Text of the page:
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Master Brewers Association of the Americas > BREWING RESOURCES > Ask the Brewmaster > Posts > Adding Lactic Acid to the Mash
February 15
Adding Lactic Acid to the Mash

Question

I read in Fix (1997) that lactic acid will influence the pH of the brewing water and giving Calcium lactate as a result. Does this stays in the product after brewing? I’m looking at this scenario because I get at the end of fermentation, a good attenuation with a great flocculation of the yeast, but the beer stays really hazy and I have a lot of difficulty filtering it. I do step mash at 50 Celsius for protein rest, but still get some problems. I thought it could be chill haze, but everyone told me that a rest at 50 Celsius would help, and I can see that it doesn’t. Do you have any advice?
 

Answer

The addition of lactic acid to the mash will help reduce the pH of the mash which assists with several aspects of good wort production:

  • Lower pH helps the diastatic enzyme action in converting starch to sugars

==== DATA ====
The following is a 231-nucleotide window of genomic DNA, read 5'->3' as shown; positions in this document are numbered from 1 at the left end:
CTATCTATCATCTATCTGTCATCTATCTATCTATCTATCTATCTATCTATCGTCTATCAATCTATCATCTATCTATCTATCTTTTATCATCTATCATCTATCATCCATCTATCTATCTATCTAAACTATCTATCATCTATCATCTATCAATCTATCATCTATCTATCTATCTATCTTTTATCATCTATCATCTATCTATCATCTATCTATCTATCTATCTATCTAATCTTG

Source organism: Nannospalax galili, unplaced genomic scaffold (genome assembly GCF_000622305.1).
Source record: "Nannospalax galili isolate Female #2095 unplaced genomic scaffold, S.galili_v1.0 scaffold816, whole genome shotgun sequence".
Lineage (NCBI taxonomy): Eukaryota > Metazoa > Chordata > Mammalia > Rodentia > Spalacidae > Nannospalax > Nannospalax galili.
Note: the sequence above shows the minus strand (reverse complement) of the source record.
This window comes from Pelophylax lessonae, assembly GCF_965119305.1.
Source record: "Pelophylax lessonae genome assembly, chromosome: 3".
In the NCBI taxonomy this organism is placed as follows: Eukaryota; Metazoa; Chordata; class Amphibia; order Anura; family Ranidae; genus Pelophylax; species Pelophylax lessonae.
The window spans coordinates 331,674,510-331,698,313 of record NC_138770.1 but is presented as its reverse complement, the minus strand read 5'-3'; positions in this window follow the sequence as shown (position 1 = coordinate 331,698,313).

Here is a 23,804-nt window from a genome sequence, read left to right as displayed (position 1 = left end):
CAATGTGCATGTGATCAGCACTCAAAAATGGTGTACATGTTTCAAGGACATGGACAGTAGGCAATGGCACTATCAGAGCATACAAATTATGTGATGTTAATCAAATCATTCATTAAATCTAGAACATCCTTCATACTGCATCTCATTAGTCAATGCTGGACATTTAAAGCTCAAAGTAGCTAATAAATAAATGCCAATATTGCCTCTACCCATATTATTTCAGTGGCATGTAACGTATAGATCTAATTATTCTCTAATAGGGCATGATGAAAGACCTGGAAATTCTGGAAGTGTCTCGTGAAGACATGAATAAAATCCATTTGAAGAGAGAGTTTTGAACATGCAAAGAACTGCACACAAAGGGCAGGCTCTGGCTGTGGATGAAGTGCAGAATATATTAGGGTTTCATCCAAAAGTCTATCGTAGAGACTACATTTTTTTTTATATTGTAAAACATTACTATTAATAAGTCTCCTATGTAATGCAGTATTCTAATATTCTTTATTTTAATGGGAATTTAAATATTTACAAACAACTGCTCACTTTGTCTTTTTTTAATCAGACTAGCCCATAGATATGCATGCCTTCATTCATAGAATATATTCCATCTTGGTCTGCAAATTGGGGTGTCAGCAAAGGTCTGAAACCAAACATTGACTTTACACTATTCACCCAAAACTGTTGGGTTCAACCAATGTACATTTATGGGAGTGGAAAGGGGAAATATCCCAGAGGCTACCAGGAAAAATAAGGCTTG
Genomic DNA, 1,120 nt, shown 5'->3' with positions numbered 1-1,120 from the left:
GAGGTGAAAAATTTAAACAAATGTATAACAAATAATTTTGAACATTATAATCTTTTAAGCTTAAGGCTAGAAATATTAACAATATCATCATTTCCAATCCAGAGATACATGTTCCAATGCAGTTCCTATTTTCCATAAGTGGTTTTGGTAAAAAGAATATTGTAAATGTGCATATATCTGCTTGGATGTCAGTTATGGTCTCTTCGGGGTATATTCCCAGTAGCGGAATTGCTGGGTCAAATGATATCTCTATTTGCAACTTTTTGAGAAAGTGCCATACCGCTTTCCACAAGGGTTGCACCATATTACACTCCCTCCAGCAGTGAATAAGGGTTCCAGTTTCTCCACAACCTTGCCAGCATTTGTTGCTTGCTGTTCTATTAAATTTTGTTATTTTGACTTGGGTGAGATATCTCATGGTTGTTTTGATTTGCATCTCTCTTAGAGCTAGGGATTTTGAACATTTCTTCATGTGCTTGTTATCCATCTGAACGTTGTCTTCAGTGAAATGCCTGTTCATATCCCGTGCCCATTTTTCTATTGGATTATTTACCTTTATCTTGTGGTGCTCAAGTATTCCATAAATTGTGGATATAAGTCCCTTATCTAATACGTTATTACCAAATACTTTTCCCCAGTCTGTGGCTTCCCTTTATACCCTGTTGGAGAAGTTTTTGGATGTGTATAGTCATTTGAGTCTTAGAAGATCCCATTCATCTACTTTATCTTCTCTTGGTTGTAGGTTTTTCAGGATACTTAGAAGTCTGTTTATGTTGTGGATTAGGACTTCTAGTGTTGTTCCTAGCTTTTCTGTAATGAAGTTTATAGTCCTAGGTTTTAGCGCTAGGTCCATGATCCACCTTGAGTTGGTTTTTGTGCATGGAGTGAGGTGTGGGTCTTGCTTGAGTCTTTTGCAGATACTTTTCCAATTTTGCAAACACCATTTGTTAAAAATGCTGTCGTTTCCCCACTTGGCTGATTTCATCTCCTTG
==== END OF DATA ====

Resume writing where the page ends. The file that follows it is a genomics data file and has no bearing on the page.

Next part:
• It helps reduce the amounts of astringent tannins extracted from the husk

Typically the mash starting pH should be about 5.8 and the conversion pH about 5.4-5.5. Addition of calcium either with gypsum or calcium chloride at 100-200 ppm will normally produce a mash within these pH ranges. However you can also adjust the pH downwards by adding small amounts of lactic acid either food grade, naturally produced by lactic bacteria or using sauer malt in your grist. A proper lactic acid addition should not have much, if any, effect on haze in the beer or filtration problems. For haze and filtration problems I would suggest you investigate:

  • Malt quality, particularly high protein levels and beta glucan above 100 ppm
  • Calcium additions to mash and brew kettle
  • Kettle finings efficiency
  • Trub formation/separation and proper wort clarity prior to cooling
  • Yeast settling, non-flocculent yeasts may require use of a fining agent prior to filtration
  • Chill haze finings with hydro siica agents prior to filtration

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